The stakes have never been higher for the United States and its space program.  We have heard for years about the dangers of falling behind other nations in space technologies, but without a change in national policy, this previously unimaginable scenario may soon be real.  Our supremacy in space - and with it, a major engine of American technology and innovation - is in real danger of being relinquished unless we provide focus and stability to NASA’s human space flight program.  Within this backdrop, Congress will be considering NASA's budget and priorities over the upcoming weeks and may reauthorize the agency. There was some positive budget news in the recent FY 2014 omnibus bill that helped NASA recover modestly from sequestration, although despite this, it is unclear what the long term prospects are for human space flight. 

As a kickoff to this process, the House Science, Space, and Technology Committee will be conducting a hearing on Thursday, February 27, "Mars Flyby 2021: The First Deep Space Mission for the Orion and Space Launch System?"  The hearing will examine whether a crewed Mars fly-by mission in 2021 is a viable and valuable option for the space program. This concept was put forward in 2013 by the Inspiration Mars Foundation.  

Despite some early skepticism, support has been growing for a Mars fly-by mission.  Many believe that this mission is not only feasible by 2021, but can also be a valuable precursor to future human landings on the planet.  Furthermore, it also is an affordable option within our constrained budget environment.  This opinion was shared by participants of the recent Affording Mars Workshop (see its full report at  This group of professionals advocated incremental mission planning and execution necessary to land humans on Mars by the early 2030s. The fly-by concept in 2021 appeared to be well placed within the current timeline for launch and crew architecture development.  This type of mission would prove several required capabilities for sending humans to land on Mars, including vital testing of life support systems as well as countering threats to the health of the astronauts (long-term weightlessness, radiation exposure, etc.)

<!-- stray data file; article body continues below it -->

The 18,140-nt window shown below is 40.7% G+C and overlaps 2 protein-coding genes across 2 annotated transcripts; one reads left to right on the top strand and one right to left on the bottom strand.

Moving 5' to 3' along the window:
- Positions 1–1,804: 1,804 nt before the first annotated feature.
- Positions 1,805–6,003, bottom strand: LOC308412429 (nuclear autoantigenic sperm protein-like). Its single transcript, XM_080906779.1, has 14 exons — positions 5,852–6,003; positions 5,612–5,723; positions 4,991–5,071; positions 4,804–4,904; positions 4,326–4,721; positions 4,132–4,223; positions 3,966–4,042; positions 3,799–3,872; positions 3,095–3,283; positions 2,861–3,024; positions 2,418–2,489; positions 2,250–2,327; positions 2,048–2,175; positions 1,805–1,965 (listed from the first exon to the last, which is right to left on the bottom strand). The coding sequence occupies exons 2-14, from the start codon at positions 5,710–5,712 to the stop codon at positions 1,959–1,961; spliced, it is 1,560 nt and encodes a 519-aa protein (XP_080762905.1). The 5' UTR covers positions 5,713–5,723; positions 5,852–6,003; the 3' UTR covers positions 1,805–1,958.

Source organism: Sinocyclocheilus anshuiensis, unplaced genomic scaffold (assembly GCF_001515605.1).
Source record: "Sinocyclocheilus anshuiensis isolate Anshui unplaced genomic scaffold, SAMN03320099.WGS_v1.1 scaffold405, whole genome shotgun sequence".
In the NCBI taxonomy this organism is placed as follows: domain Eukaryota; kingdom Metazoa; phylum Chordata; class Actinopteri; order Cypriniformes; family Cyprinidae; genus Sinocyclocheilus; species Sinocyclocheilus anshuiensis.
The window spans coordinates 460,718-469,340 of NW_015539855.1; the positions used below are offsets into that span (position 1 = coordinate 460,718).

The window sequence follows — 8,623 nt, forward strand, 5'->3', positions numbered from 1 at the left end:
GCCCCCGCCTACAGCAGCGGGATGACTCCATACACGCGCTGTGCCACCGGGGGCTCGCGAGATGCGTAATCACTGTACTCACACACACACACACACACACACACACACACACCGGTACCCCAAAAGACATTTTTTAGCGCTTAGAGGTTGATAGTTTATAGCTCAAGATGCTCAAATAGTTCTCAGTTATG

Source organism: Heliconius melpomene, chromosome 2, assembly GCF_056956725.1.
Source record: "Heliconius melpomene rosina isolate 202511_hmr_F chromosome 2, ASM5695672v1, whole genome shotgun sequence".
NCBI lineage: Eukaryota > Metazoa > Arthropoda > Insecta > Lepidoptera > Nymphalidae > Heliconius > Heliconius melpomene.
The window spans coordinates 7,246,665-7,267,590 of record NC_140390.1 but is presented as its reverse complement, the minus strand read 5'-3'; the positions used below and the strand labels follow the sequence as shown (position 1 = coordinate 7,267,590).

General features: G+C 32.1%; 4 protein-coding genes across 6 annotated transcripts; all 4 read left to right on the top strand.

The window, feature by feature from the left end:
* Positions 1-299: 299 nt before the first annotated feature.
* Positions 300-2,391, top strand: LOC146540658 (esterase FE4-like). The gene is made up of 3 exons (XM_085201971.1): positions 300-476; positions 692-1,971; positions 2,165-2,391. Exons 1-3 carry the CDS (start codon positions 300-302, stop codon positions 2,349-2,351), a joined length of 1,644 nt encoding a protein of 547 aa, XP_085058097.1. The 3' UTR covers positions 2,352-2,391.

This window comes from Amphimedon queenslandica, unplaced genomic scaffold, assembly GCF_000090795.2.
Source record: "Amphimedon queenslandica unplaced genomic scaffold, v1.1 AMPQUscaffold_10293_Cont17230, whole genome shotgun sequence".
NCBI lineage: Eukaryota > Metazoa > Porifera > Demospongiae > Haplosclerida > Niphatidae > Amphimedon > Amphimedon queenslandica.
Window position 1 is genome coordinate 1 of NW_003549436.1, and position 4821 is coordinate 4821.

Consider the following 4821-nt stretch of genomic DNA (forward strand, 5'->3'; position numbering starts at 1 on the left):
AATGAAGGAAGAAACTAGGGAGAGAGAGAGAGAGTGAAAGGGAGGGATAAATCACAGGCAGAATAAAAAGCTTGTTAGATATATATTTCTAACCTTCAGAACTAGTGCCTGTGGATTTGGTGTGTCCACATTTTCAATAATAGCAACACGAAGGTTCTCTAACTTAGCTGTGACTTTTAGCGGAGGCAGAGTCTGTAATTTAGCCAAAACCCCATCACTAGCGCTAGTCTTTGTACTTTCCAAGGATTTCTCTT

In addition to the testimony that will be presented at the House hearing, the Affording Mars working group will continue to examine Mars fly-by and other scenarios over the upcoming months, including discussions at the upcoming Humans to Mars Summit to be held this spring in Washington, DC ( The products of these wide-ranging assessments will be shared with NASA, Congress, and the administration, international partners and other interested parties, including the general public. 

It is clear that when the public understands budgetary context – that is, how much NASA actually costs – they are overwhelmingly supportive of Mars exploration, as shown in the 2013 Mars Generation Survey ( According to this scientific poll, over 70 percent of Americans believe that we should land humans on Mars by the early 2030s.  A similar percent believe we should increase NASA's budget by a significant percentage.  It has been evident for a long time, however, that the biggest challenge to maintaining a sustainable and robust human exploration program is not engineering or science, but the absence of long-term and consistent political/budgetary support. 

This week, members of the Space Exploration Alliance (SEA) will be making their annual trip to Capitol Hill to address these issues head-on.  SEA is an umbrella organization for some of the most prominent space advocacy organizations in the United States, representing tens of thousands of people, including Explore Mars, Inc, The Planetary Society, the National Society of Black Engineers, The Mars Society, Students for the Exploration and Development of Space, the American Institute of Aeronautics and Astronautics, and many others.  SEA members will be visiting the offices of over 100 members of the House and Senate.  These volunteer advocates will be informing members of Congress that whether we move forward with a fly-by mission or other missions, we need to decide now how the U.S. will proceed in human space flight over the next few decades. After all, do we want NASA to be more than a paycheck for a some of the nation’s best and brightest, or do we want NASA to explore while providing America with technical innovation, an increased high-technology workforce and inspiration to America’s youth who want to go to the stars? If a real human Mars mission is affordable without a significant increase in the budget, as urged by the Affording Mars working group, human exploration is a FAR more justifiable investment of taxpayer dollars.  Let’s decide to explore!

Carberry is executive director of Explore Mars, Inc. and co-chair of the Affording Mars working group.